The great art of gardening is not so much a great stock of experience as in the ability to so profit by experience, as to adapt one's knowledge to varying circumstances. In Great Britain with its moist atmosphere, a gardener may have great success in tree planting, while in the Atlantic United States, he would have to vary his practice very much to have the same success. So the one who may succeed very well in the East would fail utterly in the arid region of Central United States. Each great district requires very different treatment in trees and plants. There is Colorado, which on the levels has a much milder winter climate than the East has, and yet trees die very easily in comparison with those which are here. Those who went there with Eastern notions could not understand it, but students of the Gardeners' Monthly have learned that trees die in the Winter because the moisture dries out of them, and not merely by any low thermometrical range. As this knowledge spreads in Colorado, planters are achieving success. They protect them from the drying winds and the drying sunlight in the Winter season, and they have all the success they desire.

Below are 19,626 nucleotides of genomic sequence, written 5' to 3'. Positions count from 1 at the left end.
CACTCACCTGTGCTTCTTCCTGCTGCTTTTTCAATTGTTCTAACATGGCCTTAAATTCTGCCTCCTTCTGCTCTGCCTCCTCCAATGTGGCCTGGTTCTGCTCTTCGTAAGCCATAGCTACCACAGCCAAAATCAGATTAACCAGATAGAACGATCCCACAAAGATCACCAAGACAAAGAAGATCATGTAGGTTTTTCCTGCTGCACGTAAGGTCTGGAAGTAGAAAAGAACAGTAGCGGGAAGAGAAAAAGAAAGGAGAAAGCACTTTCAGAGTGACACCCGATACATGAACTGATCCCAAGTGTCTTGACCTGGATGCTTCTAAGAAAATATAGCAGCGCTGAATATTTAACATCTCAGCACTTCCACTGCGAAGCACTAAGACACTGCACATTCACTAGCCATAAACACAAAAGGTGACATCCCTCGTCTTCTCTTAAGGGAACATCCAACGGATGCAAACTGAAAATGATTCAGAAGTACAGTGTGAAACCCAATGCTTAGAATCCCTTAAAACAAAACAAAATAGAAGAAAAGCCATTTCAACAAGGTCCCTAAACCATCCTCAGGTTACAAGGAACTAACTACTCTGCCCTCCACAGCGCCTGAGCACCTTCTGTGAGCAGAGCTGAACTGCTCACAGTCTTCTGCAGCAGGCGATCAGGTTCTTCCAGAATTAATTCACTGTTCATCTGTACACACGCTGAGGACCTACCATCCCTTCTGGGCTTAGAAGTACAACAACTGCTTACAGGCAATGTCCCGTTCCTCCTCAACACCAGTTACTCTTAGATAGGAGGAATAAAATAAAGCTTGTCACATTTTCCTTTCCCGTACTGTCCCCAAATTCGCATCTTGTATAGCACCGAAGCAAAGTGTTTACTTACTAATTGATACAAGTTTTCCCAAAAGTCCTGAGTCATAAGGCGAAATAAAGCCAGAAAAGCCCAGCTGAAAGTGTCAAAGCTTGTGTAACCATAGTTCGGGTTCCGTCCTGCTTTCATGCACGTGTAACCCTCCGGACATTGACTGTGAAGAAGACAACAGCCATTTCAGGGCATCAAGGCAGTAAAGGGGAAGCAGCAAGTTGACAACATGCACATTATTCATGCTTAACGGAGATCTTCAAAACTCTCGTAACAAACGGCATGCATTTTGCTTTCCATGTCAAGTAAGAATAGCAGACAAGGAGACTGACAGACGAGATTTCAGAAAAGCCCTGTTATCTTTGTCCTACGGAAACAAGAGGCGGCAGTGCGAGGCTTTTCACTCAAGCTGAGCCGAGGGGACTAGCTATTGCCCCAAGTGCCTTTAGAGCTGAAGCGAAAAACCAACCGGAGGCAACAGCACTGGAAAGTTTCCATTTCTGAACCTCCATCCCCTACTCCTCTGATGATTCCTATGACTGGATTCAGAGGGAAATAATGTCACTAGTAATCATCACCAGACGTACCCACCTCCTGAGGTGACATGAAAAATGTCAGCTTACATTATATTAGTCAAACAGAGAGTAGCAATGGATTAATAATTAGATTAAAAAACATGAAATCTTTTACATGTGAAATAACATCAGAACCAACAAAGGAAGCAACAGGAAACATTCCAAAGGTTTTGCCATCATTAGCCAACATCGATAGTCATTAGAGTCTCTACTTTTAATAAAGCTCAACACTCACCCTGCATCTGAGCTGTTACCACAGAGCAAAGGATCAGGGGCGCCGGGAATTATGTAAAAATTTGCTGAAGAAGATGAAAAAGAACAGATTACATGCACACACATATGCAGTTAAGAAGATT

The following extract from the Greely Tribune is to the point:

"Dr. Law thinks he will raise some peaches this year, and certainly the present indications are decidely favorable to that idea. The trees are several years old, and from the first the limbs have been trained near the ground, that they might the more easily be covered with brush, leaves, and loose straw in the Fall. This prevents the alternate freezing and thawing to which they would be subject if unprotected, and the tenderest twigs have passed through the recent severe Winter uninjured, until now the fruit buds are almost ready to burst. The brush of course will not be entirely removed until all danger from frost is over. Some standard apple trees have also passed through several Winters without killing down".